This technique facilitates positive engagement with children and adults, many of whom are on the autistic spectrum, and with whom communication is often difficult.

Phoebe Caldwell (UK)

This article introduces an approach that allows us to engage with children and adults with whom we find it hard to get in touch. Many are on the autistic spectrum. We find it hard to communicate with them and they with us. Many are very distressed.  In the context of autism, I use the term ‘distressed behaviour’ in preference to ‘challenging behaviour’, since outbursts in autism are triggered by sensory overload and the word ‘challenging’ sets up oppositional expectations.


We communicate in two different ways. Most of what we are consciously aware can be called Functional Communication, informing each other of our needs, on the level of ‘Do you want a cup of tea?’, or sharing more sophisticated information. In people who are non-verbal, functional communication may be assisted by sign systems such as Makaton (Grove and Walker 1990) or PECS (Picture Exchange Communication System). What we are all less aware of, is how we inform and monitor each other’s emotional states all the time.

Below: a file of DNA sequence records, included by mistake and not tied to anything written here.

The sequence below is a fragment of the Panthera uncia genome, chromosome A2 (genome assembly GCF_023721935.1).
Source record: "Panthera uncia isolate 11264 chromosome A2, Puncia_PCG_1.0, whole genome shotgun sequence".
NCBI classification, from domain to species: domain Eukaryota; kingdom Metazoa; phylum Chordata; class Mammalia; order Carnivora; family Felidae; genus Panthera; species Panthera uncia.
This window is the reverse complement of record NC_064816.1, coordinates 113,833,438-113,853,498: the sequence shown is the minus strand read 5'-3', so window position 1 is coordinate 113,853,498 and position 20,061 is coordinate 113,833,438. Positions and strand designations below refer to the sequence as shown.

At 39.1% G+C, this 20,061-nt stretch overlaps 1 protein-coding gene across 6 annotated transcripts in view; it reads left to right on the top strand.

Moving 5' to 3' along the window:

This Emotional Engagement is expressed through our body language, not so much by what we say or do, as how we do or say it. In conversation, we watch our partner to check whether what they are saying matches how they are expressing it. Basically we both want to know if we can trust each other. And with people who are non-verbal, there is an evident difference in the affective state of someone who is flapping their hand gently and one who is thrashing the air with it: same gesture but in the first instance we know they are relatively calm, in the latter, that they are expressing severe distress.

In the 1980s, Geraint Ephraim,  Consultant Psychologist at Harperbury Hospital, introduced the idea of using body language to communicate with people whose ability to communicate was impaired by severe intellectual disabilities. This approach was so successful that it was taken up by Nind and Hewett who named it Intensive Interaction. (Nind and Hewett 1994). I worked for four years under the supervision of Ephraim during tenure of a Joseph Rowntree Foundation Fellowship and subsequently (although not exclusively), specialised in using it with children and adults on the severe end of the autistic spectrum. My experience as a Practitioner using Intensive Interaction extends over twenty years and I have worked with literally hundreds of adults and children, many of whose behaviour was extremely distressed.